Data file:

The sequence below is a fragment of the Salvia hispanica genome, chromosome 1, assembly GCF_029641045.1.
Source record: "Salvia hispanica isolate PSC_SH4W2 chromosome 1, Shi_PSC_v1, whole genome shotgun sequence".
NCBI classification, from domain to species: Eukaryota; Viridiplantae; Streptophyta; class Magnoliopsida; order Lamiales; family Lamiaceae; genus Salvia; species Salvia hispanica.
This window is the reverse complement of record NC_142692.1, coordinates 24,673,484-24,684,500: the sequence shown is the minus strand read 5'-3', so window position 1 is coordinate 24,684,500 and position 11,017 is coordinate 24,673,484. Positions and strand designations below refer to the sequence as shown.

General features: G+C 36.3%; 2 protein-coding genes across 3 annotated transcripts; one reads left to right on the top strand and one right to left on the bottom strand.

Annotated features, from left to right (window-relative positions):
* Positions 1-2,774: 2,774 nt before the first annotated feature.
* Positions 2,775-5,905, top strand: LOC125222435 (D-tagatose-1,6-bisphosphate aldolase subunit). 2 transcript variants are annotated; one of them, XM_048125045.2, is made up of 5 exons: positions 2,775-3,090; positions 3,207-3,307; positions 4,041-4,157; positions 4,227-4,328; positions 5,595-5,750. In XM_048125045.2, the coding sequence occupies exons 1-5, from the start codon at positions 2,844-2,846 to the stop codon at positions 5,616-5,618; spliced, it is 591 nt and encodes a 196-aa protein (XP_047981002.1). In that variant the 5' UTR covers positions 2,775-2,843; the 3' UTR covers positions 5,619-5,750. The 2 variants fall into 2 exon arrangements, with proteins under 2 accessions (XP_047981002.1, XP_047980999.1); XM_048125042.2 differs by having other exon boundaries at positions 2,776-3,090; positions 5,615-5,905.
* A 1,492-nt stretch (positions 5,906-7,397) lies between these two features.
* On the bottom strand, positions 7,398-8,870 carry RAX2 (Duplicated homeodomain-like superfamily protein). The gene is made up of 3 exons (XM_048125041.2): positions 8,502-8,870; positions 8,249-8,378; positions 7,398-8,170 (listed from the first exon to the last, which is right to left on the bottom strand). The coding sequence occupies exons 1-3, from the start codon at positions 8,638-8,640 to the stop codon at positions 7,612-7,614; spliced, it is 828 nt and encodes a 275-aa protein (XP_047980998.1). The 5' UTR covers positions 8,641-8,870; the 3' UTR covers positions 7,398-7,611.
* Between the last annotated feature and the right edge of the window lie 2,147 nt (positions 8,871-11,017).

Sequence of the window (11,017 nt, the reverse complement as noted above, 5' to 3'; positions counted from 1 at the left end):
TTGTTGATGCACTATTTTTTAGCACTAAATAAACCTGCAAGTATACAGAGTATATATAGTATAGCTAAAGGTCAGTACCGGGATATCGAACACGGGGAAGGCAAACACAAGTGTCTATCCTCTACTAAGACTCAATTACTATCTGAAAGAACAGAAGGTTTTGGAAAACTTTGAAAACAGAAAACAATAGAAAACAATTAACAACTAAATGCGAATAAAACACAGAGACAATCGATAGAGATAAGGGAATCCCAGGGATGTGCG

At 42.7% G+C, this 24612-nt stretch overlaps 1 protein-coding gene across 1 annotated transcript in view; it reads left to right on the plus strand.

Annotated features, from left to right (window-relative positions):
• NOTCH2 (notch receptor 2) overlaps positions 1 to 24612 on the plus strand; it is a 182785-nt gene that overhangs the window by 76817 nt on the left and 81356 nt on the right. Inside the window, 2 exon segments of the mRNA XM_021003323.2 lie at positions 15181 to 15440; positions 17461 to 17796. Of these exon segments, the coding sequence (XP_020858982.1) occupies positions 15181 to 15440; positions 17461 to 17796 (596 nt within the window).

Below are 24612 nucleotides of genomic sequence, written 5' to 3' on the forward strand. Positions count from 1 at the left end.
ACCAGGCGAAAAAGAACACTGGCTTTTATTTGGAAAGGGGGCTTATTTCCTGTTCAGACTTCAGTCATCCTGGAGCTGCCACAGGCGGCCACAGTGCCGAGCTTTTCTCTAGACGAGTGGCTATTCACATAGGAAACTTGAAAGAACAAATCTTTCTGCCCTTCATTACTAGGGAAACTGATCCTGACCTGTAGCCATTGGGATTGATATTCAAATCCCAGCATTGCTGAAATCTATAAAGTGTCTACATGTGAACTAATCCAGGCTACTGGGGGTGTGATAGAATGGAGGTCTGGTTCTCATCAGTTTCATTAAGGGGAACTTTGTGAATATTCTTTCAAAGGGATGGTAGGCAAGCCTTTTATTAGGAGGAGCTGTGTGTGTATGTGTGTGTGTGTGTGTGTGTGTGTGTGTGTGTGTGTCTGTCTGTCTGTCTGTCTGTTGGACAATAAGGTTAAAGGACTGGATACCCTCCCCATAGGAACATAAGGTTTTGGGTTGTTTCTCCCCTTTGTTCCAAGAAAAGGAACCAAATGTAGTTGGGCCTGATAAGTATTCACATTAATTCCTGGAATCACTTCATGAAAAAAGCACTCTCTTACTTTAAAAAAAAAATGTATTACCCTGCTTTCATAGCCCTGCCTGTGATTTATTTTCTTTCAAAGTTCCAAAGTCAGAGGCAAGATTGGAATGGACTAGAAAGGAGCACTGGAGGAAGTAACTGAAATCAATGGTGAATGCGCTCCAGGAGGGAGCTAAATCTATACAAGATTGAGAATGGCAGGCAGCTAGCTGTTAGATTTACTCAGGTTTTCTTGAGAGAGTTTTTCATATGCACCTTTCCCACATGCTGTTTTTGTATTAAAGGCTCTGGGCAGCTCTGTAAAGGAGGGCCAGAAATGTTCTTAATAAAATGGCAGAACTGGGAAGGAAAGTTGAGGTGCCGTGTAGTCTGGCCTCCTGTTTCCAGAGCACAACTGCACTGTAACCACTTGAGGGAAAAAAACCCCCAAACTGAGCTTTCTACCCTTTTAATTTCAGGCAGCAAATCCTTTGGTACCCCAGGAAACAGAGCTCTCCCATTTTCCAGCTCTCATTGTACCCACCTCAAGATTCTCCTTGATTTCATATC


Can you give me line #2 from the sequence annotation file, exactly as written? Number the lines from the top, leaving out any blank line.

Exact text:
Source record: "Salvia hispanica isolate PSC_SH4W2 chromosome 1, Shi_PSC_v1, whole genome shotgun sequence".